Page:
Quitting Politics The Glastonbury Way
Two weeks ago I wrote on here about how music no longer seems to play a role in this country when it comes to shouting against social injustice or campaigning for freedom/political upheaval. We appear to all be too apathetic and comfortable to really go out and fight back against the things we thought were wrong.
Well it appears I was mistaken, and that there is still a glimmer of that old rebellious spirit glimmering somewhere deep in the heart of even the most corporate, and soulless, of us all. On Thursday former Labour MP Tom Watson publicly resigned from his role as Labour's general election co-ordinator stating that the moment he reached the conclusion to do so was while watching garageland blues-rock group Drenge perform live at Glastonbury a few days earlier.
I’ll admit right now that before I heard about this story and did some research (yes these articles are actually researched believe it or not) the name Tom Watson meant nothing to me, and to be honest, if someone had told me who he was I probably would have done what any of you would have; nodded, made an unconvincing noise of interest, and begun to think about what life would be like if everybody was suddenly made out of an assortment of French cheeses. However, underneath the suit and tie and the political spin-doctoring, there was a real music buff who was obviously a passionate fan and had been going to Glastonbury for more than 20 years.
In a blog piece he wrote just after the festival for Noisey about his weekend at Worthy Farm he said “No band had really hit home. It felt tame. Then it happened. I was seized with those fragmentary moments of pure music joy that festival goers live for. I found Drenge. Two brothers on a drum kit and lead guitar. I'm 46 years old. I should be reading submissions from the marketing people or approving some clever kid's idea for a new campaign. But I'm in a field in Glastonbury falling in love with a bloke barely in his twenties playing the guitar like a mid-west cyclone”.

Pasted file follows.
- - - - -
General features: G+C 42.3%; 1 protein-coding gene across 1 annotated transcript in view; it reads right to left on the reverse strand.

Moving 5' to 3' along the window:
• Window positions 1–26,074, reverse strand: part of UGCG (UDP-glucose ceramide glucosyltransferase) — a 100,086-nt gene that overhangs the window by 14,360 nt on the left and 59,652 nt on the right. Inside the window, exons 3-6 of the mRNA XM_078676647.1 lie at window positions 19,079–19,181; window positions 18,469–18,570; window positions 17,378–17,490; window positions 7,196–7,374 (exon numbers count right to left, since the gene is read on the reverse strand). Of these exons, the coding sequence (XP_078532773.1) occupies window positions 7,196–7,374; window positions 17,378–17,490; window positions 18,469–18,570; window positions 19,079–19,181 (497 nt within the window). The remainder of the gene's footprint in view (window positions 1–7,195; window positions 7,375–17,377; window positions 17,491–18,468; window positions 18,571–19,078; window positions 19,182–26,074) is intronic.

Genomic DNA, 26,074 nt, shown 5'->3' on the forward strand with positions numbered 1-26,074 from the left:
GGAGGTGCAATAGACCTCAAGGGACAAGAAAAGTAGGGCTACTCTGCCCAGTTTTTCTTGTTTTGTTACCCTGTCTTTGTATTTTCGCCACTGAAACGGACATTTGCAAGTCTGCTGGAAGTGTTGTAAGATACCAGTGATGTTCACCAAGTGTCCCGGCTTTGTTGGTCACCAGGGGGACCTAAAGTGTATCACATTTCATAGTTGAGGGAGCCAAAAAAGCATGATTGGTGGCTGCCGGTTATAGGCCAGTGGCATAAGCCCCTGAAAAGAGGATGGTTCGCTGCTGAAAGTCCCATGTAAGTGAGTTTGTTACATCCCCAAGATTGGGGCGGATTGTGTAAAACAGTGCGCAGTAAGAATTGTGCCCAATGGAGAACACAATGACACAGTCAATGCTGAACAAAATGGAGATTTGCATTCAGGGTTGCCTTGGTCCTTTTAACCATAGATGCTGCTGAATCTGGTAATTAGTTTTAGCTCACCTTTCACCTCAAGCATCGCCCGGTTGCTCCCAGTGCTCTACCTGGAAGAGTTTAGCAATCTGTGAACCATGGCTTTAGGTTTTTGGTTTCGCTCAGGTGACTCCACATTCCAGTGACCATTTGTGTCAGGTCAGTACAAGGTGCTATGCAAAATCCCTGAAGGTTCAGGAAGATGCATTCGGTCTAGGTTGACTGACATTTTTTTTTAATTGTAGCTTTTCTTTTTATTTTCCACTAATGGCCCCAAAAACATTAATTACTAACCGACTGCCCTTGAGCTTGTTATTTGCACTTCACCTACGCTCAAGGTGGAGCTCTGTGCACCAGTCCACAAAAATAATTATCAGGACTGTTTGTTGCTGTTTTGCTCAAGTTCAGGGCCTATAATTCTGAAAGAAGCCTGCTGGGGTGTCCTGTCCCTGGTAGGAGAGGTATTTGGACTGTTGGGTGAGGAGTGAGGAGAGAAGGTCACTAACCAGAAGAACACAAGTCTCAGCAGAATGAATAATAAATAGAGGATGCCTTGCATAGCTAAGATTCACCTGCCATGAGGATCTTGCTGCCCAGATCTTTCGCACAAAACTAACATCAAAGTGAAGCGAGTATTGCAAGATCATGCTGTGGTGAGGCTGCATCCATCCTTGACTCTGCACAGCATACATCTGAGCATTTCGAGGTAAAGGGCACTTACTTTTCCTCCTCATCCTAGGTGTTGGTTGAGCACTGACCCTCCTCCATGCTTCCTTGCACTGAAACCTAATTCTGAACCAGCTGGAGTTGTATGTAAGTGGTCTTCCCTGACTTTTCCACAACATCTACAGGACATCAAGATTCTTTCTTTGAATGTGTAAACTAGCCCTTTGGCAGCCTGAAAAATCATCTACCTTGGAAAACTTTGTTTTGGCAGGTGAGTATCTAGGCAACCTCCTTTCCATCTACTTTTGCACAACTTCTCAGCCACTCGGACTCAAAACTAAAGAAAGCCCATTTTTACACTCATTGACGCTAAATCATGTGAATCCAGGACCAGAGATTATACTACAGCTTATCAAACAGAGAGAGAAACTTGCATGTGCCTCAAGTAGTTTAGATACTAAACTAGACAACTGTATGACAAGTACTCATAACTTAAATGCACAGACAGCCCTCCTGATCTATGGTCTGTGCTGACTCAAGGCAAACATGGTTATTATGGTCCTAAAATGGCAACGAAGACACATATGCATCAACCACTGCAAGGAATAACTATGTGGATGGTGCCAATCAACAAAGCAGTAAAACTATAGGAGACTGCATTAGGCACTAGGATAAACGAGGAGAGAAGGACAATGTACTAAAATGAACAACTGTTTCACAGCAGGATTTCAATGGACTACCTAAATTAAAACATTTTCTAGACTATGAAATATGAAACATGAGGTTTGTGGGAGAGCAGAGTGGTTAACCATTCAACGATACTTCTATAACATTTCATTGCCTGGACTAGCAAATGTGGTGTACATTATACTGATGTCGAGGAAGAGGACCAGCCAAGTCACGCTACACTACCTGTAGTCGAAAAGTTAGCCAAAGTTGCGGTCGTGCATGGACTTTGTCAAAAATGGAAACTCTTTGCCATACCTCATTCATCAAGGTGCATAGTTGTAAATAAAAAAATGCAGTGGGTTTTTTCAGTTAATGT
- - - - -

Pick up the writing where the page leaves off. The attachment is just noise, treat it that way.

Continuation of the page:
I can relate to that, all of us can. We’ve all had moments in our lives where we stumble upon something new and amazing and all you can think is ‘why haven’t I been experiencing this before?’ That’s such a great feeling isn’t it, and I feel happy for Tom that he got to experience that joy and delight again. But then to take it to that next stage and quit your job ... kudos to you my friend. Here is a man that works in a world where it is becoming increasingly harder for people to express themselves and to say and do what they actually believe in. He wants to go to a music festival when focus groups and polling data say it might not be a good idea. In his resignation Tom wrote to Ed Milliband, “John Humphries asked me why you were not at Glastonbury this weekend. I said Labour leaders can't be seen standing in muddy fields listening to bands. And then I thought how terribly sad that this is true. So: be that great Labour leader that you can be, but try to have a real life too. And if you want to see an awesome band, I recommend Drenge”.
What an awesome way to hand in your notice. I quit my job only four months ago and wish I had done something like this instead of the usual, formal letter of resignation. So it got me thinking, what is the best song to quit your job to? My personal picks would be ‘Job That Ate my Brain’ – The Ramones or ‘Take This Job And Shove It’ – Dead Kennedys, (please post any other suggestions below, I would love to hear them) with either one perfectly suited to being the soundtrack as you run out the door with a computer under one arm, your tie tied around your head, yelling at all your ex co-worker to do the same and join you in enjoying freedom and life.
This is a great lesson I think that we can all learn something from.
Tom has shown us that even behind all the fake smiles, and rehearsed soundbytes, that people in politics and with other great responsibilities are still human, and, like many of us, can’t think of anything better than going to a muddy field and listening to great music, surrounded by a sea of likewise crazy, smelly, and blissful people. It also puts the message out there that it’s okay for these people to do this. Yes, those in the media will lampoon you for looking silly, or criticise you for trying to be trendy, but who cares? They just wish they could do the same. Maybe if they acted more like human beings and had some fun we would be able to trust them a little more. So next year expect to see David Cameron chilling out at Bestival, or Nick Clegg spending his summer following Iron Maiden around the country on the back of his Harley.
And good luck to you Tom, now that you have a bit of spare time on your hands we could use you here to help out with some reviews and get you into some other festivals.